Ingrid Rojas Contreras is the 2014 recipient of the Mary Tanenbaum Literary Award in Nonfiction. She is a 2015 fellow at the San Francisco Writer’s Grotto and is in residence in Cassis, France, as part of the Bread Loaf Bakeless Camargo Fellowship. Her writing is forthcoming or has been anthologized in Guernica Annual, Wise Latinas (University of Nebraska Press) and American Odysseys: Writings by New Americans (Dalkey Archive Press). Currently, she is working on a nonfiction book about her grandfather, a medicine man who it is said could move clouds.
Click to learn about Ivan
Ivan Rodriguez was born and raised in Los Angeles to parents who immigrated from Mexico to make a better life for their family. He is the first generation in his family to seek a higher education in this country. When he was young, a mentor told him he had the responsibility to speak for those who didn’t have a voice. He became active in community issues after watching his parents and other community use their voices to demand better education opportunities for local youth.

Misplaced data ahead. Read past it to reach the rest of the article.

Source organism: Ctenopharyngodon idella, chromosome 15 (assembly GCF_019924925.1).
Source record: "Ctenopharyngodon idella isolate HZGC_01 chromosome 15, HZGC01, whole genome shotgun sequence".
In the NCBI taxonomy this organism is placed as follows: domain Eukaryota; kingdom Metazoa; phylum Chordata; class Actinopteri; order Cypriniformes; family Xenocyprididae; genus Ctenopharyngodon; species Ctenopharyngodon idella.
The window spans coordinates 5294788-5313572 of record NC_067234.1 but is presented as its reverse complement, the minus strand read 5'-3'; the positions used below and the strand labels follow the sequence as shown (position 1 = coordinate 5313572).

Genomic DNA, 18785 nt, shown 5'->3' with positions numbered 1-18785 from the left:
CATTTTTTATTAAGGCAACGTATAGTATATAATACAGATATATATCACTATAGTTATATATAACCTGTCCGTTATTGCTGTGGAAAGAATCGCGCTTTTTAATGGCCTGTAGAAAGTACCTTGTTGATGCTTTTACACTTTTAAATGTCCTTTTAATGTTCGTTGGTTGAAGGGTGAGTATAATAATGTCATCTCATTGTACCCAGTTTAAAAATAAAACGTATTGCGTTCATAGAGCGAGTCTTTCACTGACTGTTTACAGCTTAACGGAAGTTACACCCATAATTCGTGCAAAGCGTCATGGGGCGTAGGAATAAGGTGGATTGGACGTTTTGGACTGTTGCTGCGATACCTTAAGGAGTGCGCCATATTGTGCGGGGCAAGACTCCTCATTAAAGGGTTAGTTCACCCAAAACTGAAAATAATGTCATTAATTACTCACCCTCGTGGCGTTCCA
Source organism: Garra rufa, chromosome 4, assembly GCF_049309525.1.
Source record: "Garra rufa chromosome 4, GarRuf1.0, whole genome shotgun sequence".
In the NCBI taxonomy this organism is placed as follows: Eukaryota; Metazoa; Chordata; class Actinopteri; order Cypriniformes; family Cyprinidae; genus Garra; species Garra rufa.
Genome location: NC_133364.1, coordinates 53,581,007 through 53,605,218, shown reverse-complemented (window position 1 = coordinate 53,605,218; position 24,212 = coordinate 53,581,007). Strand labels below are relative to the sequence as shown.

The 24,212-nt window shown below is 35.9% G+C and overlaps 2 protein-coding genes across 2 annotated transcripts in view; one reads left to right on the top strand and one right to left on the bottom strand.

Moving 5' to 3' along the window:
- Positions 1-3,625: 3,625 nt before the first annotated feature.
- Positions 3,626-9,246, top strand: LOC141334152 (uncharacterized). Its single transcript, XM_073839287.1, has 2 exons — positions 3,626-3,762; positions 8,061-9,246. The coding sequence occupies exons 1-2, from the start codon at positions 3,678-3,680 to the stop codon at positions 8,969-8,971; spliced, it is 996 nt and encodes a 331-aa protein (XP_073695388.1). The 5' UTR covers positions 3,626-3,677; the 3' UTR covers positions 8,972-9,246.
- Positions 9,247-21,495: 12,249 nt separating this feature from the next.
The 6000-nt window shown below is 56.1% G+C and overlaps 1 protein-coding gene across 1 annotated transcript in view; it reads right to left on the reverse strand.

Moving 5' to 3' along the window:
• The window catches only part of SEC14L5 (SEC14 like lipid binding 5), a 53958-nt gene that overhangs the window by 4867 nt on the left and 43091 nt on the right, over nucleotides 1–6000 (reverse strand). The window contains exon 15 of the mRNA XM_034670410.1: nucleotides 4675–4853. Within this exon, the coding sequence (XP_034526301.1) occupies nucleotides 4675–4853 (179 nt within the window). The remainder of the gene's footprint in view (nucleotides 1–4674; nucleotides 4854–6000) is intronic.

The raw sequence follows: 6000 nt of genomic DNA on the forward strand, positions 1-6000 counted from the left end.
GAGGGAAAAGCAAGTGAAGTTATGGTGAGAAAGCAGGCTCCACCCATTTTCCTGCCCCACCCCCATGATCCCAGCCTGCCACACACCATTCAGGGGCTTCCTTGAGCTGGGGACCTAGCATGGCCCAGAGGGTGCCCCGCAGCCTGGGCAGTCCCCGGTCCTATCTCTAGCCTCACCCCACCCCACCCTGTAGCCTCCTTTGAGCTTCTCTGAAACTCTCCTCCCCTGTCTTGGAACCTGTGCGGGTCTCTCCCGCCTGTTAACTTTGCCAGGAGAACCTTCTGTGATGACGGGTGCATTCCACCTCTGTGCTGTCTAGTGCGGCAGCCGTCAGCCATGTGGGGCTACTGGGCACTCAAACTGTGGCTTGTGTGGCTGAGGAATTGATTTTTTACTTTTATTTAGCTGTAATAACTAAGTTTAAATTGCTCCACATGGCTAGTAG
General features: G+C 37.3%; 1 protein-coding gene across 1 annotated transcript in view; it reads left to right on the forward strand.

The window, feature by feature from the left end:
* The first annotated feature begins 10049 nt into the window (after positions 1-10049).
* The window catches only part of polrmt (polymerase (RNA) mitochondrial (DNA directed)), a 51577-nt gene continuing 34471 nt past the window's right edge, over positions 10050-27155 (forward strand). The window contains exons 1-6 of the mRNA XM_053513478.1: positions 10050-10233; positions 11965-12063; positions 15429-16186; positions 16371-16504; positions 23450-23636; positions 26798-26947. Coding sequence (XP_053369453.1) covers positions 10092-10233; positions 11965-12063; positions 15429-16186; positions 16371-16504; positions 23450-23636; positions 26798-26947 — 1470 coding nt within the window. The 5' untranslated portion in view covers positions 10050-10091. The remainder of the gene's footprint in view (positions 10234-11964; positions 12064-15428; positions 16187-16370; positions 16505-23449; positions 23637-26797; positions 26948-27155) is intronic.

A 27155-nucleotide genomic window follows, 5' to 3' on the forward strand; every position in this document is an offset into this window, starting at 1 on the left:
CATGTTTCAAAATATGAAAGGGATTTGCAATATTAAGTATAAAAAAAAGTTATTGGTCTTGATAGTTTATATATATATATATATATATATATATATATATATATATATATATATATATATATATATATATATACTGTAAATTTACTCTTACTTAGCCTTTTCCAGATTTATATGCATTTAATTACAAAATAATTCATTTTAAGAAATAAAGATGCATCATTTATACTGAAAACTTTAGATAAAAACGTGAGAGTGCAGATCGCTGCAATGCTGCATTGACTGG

Ivan wants to be the driving force of change in his community and his Making Contact story will focus on the institutional environmental racism plaguing the neighborhood where he grew up.
Click to learn about Lateef
Award-winning Author, Lateef McLeod will be reporting on his experience as a person who uses Augmentative and Alternative Communication. Lateef is building his career as a motivational speaker, spoken word artist, and author. He has earned a BA in English from UC Berkeley and a MFA in Creative Writing from Mills College. He published his first poetry book entitled A Declaration Of A Body Of Love in 2010 chronicling his life as a black man with a disability and tackling various topics on family, dating, religion, spirituality, his national heritage and sexuality.